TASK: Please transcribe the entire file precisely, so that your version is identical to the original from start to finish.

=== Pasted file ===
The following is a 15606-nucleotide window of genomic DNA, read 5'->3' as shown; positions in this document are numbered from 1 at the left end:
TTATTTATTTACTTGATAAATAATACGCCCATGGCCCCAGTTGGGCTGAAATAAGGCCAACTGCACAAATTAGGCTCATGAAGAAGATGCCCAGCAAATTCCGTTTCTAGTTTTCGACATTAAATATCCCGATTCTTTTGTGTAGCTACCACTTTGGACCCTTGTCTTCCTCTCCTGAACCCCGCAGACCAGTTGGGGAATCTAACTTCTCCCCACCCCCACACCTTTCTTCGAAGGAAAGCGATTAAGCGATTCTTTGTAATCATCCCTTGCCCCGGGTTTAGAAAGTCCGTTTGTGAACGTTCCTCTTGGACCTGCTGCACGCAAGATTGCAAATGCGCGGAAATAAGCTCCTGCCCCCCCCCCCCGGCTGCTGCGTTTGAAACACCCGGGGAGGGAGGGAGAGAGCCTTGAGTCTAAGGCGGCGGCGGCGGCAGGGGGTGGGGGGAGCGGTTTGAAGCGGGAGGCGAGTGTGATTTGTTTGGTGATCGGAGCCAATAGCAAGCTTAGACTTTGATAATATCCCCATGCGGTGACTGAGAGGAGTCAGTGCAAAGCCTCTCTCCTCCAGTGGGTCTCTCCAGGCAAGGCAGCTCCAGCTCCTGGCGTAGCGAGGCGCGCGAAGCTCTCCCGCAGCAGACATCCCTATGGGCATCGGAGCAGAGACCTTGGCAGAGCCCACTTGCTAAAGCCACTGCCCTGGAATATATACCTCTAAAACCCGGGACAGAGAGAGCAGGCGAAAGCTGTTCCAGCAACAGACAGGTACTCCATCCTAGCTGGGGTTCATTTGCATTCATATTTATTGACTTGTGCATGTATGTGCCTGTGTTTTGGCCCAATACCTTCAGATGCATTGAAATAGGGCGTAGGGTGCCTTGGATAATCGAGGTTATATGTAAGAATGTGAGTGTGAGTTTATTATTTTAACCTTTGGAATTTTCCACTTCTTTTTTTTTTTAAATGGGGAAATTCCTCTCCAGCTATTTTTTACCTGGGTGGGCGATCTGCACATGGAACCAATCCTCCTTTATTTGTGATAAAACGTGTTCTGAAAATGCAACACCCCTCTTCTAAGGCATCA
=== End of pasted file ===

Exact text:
The following is a 15606-nucleotide window of genomic DNA, read 5'->3' as shown; positions in this document are numbered from 1 at the left end:
TTATTTATTTACTTGATAAATAATACGCCCATGGCCCCAGTTGGGCTGAAATAAGGCCAACTGCACAAATTAGGCTCATGAAGAAGATGCCCAGCAAATTCCGTTTCTAGTTTTCGACATTAAATATCCCGATTCTTTTGTGTAGCTACCACTTTGGACCCTTGTCTTCCTCTCCTGAACCCCGCAGACCAGTTGGGGAATCTAACTTCTCCCCACCCCCACACCTTTCTTCGAAGGAAAGCGATTAAGCGATTCTTTGTAATCATCCCTTGCCCCGGGTTTAGAAAGTCCGTTTGTGAACGTTCCTCTTGGACCTGCTGCACGCAAGATTGCAAATGCGCGGAAATAAGCTCCTGCCCCCCCCCCCCGGCTGCTGCGTTTGAAACACCCGGGGAGGGAGGGAGAGAGCCTTGAGTCTAAGGCGGCGGCGGCGGCAGGGGGTGGGGGGAGCGGTTTGAAGCGGGAGGCGAGTGTGATTTGTTTGGTGATCGGAGCCAATAGCAAGCTTAGACTTTGATAATATCCCCATGCGGTGACTGAGAGGAGTCAGTGCAAAGCCTCTCTCCTCCAGTGGGTCTCTCCAGGCAAGGCAGCTCCAGCTCCTGGCGTAGCGAGGCGCGCGAAGCTCTCCCGCAGCAGACATCCCTATGGGCATCGGAGCAGAGACCTTGGCAGAGCCCACTTGCTAAAGCCACTGCCCTGGAATATATACCTCTAAAACCCGGGACAGAGAGAGCAGGCGAAAGCTGTTCCAGCAACAGACAGGTACTCCATCCTAGCTGGGGTTCATTTGCATTCATATTTATTGACTTGTGCATGTATGTGCCTGTGTTTTGGCCCAATACCTTCAGATGCATTGAAATAGGGCGTAGGGTGCCTTGGATAATCGAGGTTATATGTAAGAATGTGAGTGTGAGTTTATTATTTTAACCTTTGGAATTTTCCACTTCTTTTTTTTTTTAAATGGGGAAATTCCTCTCCAGCTATTTTTTACCTGGGTGGGCGATCTGCACATGGAACCAATCCTCCTTTATTTGTGATAAAACGTGTTCTGAAAATGCAACACCCCTCTTCTAAGGCATCA